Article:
• Comparing the Course Guide at CHS to the Top 4 in the Capital Region, it’s noticeable that my daughter’s school does not offer as many language options.  Is this a problem? Not really.  Even Jay Mathews, the creator of the Challenge Index, questions the value of foreign language instruction. More pertinently, my daughter has no interest in taking another foreign language in school.  She has an interest in learning Czech and Russian, but outside of school.
  • Where you really do see a difference in course offerings is when you look at the schools that are at the highest echelons of the Challenge Index. Take a look at the Course Guide at the #1 school on the list this year, the Talented and Gifted High School in Dallas, Texas. A ninth grader at the TAG school would have the following schedule: AP World Human Geography; Pre-AP English I; Pre-AP Algebra II or Pre-AP Geometry; Pre-AP Biology I; Pre-AP Computer Science I; Foreign Language (3 years of same); Physical Education; Elective.  A CHS student can enroll in: AP World History; Honors English; Honors Geometry; Living Environment (Biology); Spanish II, Physical Education, and Art.  The differences at CHS are: AP World History is a 2-year class resulting in one AP; the Computer Science AP is not offered; and instead of Pre-AP English or Math, there is Honors English or Math.  Other than the Computer Science offering, I’m not seeing a qualitative difference in instruction between these two schools, at least not in the basic curriculum.

Don’t Let These Lists Make You Crazy

These lists can a parent a wee bit crazy, worrying and wondering what their child is missing, questioning if a low ranking high school will affect college admission.  Don’t let them!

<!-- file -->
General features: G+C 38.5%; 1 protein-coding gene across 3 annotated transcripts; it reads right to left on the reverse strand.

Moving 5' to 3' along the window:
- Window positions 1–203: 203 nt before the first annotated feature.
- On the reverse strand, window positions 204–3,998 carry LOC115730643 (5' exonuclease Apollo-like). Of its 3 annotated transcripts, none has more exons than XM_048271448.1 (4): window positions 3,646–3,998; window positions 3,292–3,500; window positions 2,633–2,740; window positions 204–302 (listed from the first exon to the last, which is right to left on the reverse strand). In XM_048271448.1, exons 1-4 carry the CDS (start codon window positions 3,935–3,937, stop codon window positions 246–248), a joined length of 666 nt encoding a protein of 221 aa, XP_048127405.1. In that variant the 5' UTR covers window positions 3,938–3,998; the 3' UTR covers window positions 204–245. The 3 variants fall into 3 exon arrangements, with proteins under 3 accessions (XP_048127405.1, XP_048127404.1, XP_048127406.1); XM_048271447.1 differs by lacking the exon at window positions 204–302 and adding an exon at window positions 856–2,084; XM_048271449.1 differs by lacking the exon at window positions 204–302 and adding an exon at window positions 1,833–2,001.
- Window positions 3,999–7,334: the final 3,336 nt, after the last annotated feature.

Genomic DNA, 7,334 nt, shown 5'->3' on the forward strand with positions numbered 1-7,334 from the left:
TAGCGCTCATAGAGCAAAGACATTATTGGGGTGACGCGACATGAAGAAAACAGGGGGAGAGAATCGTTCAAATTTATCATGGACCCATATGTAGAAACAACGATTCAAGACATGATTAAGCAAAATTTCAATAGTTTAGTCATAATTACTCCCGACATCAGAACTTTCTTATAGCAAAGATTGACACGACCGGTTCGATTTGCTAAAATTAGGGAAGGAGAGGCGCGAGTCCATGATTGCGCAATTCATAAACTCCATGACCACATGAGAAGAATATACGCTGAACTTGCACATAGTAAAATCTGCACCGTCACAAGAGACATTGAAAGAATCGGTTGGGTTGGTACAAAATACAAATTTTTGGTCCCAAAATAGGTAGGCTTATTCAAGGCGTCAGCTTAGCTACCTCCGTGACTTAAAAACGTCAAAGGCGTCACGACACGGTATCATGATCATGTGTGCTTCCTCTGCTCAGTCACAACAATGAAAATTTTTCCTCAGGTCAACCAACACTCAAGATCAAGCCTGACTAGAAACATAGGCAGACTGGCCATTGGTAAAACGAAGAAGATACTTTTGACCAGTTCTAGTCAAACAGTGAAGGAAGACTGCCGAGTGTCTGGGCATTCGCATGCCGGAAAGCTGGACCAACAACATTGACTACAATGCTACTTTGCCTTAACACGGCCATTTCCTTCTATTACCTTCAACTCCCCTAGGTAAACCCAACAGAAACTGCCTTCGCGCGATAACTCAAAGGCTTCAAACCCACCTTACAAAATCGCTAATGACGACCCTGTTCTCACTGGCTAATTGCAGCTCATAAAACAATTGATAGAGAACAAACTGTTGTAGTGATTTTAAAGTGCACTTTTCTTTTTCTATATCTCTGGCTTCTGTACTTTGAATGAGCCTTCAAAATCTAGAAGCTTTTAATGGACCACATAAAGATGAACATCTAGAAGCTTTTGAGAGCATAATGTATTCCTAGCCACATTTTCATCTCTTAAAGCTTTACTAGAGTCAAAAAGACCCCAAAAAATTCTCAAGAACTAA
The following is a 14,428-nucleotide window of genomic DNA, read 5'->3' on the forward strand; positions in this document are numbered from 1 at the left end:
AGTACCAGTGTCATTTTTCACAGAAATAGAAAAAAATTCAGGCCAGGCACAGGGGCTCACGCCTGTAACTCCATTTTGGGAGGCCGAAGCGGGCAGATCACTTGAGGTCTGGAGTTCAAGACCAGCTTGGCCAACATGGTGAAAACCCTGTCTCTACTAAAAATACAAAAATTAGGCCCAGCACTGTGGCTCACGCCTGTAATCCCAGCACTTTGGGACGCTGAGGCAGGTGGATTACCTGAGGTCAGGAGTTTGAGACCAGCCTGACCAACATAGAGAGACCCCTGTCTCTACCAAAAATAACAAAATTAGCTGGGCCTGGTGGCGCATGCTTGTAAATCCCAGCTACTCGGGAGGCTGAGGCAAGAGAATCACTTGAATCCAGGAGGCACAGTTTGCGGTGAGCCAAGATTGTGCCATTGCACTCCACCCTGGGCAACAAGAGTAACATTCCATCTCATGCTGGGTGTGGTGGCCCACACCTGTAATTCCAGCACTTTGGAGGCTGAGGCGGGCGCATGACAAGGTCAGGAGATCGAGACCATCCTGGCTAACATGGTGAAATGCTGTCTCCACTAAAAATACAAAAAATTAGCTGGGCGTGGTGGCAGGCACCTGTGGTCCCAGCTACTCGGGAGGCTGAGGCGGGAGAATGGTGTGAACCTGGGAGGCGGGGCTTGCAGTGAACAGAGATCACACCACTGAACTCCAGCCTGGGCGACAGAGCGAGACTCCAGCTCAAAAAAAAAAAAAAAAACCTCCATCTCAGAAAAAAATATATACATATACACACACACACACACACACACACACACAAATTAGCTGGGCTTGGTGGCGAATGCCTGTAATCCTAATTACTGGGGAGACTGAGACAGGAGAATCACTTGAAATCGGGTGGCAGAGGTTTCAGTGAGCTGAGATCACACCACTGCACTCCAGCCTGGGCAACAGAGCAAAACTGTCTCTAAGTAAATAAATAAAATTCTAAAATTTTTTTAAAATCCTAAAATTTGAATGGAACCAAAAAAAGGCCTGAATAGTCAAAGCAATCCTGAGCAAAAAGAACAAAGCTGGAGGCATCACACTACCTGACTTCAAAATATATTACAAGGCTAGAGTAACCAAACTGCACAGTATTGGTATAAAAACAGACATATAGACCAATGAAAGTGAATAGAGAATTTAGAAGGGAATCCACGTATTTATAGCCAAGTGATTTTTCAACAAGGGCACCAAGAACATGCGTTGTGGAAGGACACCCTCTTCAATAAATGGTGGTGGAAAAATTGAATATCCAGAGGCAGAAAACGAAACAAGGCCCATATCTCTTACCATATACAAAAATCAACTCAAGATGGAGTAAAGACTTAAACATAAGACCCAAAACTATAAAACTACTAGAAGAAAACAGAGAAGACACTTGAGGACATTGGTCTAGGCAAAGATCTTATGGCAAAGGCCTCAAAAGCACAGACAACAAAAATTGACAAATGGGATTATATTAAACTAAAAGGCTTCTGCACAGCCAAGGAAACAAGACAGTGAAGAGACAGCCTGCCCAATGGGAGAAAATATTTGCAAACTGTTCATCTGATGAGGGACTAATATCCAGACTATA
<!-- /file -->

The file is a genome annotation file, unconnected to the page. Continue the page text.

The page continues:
No matter how many accelerated classes a school offers, there is a limit to how many one student can take before there are diminishing returns.  While it’s nice to go to a school that has seemingly limitless resources, there is only so much that one child can do. There is also a benefit to seeking learning opportunities outside of high school, whether at community colleges, online, or elsewhere.

The Capital Region may not have any of the highest ranked schools on the Challenge Index, with only four making it onto the list at all, but somehow our students manage to get into the best colleges and to distinguish themselves in countless ways.

These lists are interesting to look at and chat about, but that’s all.  Heck, the nation’s most selective schools don’t even make it onto the list!

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| Sandra Foyt is a storyteller, photographer, and road trip junkie. A veteran of six cross-country road trips, she drove Route 66, the Lincoln Highway, the fossil freeway, the extraterrestrial highway, and even “the loneliest road in America.” Find her on GetawayMavens.com, an award-winning destination guide to extraordinary travel in and from Northeast USA, on her portfolio site at SandraFoyt.com, and in freelance gigs on Family Travel 411, Minitime, Huffington Post, and Matador Network. Email: sandrafoyt@albanykid.com, Twitter @SandraFoyt.

EdH September 17, 2011 at 11:39 am

It’s not just the school – it’s the student as well, and sometimes more. Can they accommodate his/her learning style? Are there clubs around their interests? Rather than just measuring results (which represents an average), look for a one-to-one match of school to student.